Table of Contents

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  1. Preface
  2. Part 1: On-Prem Operations
  3. Part 2: Parameter and Element Reference
  4. Appendix A: Geocode Countries
  5. Appendix B: Certified Mode Values

On-Premises Developer Guide

On-Premises Developer Guide

Transliteration Limitations

Transliteration Limitations

If the source language has fewer syllables and does not have exact matches in other languages, transliteration becomes difficult. Japanese is an example for languages that are difficult to transliterate.
Most languages use a subset of the sounds a person could produce. Different languages use different subsets. If a sound used by one language cannot be represented correctly in a non-native script, then it needs to be approximated. This approximation might be inaccurate if the sounds in the source and destination languages are significantly different.
The following table shows how transliteration can be inaccurate when the words are transliterated from English (Latin) to Japanese (Katakana) and back to English (Latin):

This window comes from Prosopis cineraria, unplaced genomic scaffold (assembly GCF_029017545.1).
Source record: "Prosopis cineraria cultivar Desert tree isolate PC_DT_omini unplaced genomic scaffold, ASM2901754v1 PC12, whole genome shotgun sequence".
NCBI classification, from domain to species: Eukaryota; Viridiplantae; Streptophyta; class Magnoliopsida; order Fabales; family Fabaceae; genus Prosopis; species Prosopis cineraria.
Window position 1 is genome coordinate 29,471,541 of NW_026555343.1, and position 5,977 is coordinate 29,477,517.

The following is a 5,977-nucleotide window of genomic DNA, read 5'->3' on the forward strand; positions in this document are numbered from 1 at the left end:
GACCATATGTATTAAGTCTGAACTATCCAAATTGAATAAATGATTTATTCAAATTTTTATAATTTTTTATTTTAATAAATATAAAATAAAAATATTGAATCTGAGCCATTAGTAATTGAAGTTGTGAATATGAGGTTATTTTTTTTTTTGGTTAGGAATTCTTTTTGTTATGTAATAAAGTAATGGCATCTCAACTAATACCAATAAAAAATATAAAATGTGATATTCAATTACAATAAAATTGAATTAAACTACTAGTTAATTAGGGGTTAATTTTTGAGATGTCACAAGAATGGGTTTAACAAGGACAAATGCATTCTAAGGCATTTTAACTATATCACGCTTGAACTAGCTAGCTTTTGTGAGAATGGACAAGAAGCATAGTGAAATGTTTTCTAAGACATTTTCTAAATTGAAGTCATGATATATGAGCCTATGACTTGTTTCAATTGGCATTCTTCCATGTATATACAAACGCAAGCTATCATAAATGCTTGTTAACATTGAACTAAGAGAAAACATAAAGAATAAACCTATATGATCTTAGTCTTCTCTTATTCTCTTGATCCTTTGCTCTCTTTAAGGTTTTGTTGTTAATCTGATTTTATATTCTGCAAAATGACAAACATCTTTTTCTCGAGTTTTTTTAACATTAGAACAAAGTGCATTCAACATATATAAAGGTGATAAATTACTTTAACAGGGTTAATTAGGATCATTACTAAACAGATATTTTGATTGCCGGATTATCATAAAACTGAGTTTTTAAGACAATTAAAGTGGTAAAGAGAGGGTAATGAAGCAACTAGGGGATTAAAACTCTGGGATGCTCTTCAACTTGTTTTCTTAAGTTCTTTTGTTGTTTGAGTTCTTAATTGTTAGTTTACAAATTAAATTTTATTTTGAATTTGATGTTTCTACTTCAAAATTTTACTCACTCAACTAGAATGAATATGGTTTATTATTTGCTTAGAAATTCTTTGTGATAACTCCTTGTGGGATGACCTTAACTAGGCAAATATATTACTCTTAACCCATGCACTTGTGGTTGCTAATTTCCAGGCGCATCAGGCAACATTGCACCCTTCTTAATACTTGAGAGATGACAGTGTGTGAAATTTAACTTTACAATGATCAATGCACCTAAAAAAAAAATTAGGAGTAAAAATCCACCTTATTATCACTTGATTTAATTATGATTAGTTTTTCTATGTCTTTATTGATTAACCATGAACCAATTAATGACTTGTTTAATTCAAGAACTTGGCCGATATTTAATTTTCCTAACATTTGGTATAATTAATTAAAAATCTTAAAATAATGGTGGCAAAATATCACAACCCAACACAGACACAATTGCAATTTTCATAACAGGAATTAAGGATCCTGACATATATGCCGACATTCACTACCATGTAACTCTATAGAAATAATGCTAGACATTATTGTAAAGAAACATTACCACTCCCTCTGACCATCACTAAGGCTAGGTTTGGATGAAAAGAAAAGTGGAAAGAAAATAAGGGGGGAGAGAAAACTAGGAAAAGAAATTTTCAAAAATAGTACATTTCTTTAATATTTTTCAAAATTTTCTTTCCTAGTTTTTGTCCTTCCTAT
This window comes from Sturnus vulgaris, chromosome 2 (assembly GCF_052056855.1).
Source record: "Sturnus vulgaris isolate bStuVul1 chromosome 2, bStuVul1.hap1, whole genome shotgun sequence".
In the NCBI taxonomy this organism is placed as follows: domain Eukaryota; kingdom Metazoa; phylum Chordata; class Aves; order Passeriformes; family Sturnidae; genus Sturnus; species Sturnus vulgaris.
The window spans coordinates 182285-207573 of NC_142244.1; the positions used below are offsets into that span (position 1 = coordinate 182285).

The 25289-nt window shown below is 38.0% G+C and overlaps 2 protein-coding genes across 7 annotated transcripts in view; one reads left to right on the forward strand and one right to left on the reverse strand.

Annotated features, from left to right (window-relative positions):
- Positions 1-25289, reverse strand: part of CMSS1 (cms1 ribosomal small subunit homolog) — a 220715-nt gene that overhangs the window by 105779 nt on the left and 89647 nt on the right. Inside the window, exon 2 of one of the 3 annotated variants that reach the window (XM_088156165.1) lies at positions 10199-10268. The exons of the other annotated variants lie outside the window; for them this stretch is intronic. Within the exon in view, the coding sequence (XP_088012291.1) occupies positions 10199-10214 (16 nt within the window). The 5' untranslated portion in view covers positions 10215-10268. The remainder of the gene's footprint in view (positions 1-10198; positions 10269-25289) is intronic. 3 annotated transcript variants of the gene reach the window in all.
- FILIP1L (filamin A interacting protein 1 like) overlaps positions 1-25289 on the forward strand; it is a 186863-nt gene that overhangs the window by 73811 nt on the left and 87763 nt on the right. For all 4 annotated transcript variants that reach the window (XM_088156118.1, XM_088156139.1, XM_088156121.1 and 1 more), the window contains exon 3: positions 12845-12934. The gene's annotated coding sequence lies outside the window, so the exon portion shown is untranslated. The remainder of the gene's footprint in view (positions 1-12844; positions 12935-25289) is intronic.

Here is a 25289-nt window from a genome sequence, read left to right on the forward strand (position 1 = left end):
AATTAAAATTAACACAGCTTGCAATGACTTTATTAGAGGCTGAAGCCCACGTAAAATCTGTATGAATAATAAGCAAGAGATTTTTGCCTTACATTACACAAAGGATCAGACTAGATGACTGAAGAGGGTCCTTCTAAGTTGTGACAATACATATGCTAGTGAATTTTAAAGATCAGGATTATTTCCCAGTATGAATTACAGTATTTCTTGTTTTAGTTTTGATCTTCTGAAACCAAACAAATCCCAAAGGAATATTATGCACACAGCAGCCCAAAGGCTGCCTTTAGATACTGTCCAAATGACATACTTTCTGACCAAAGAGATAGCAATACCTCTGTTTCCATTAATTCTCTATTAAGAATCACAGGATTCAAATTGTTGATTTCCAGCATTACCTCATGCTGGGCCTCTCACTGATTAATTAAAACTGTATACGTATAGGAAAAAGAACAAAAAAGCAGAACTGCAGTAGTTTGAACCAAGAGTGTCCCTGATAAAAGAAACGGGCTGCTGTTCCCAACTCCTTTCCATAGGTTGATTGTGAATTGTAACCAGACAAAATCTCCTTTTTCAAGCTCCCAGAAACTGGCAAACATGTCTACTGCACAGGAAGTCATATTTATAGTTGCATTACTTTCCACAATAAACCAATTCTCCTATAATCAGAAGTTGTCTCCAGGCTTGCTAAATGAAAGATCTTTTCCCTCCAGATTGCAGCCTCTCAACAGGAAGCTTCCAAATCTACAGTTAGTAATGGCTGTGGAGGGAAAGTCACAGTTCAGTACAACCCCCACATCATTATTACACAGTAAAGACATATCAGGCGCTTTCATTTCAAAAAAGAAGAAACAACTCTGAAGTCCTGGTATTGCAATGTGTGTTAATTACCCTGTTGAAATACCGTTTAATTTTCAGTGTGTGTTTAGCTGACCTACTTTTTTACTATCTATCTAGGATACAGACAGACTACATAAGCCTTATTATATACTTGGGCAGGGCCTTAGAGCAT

Original Latin (English)
Katakana (Japanese)
Transliterated Latin
Philippines
フィリピン
Firipin
Düsseldorf
デュッセルドルフ
Dyusserudorufu
Beethoven
ベートーベン
Betoben
Some Kanji characters in the first name of the contact in Japan addresses are incorrectly transliterated into Arabic numerals instead of Latin alphabets.
The following table shows the Kanji numerals that Informatica Address Verification might incorrectly translate into Arabic numerals instead of Latin alphabets:
Kanji Numeral
Arabic Equivalent
Latin Transliteration
1
ichi
2
ni
3
san
4
yon
5
go
6
roku
7
nana
8
hachi
9
kyū
10


Updated May 13, 2021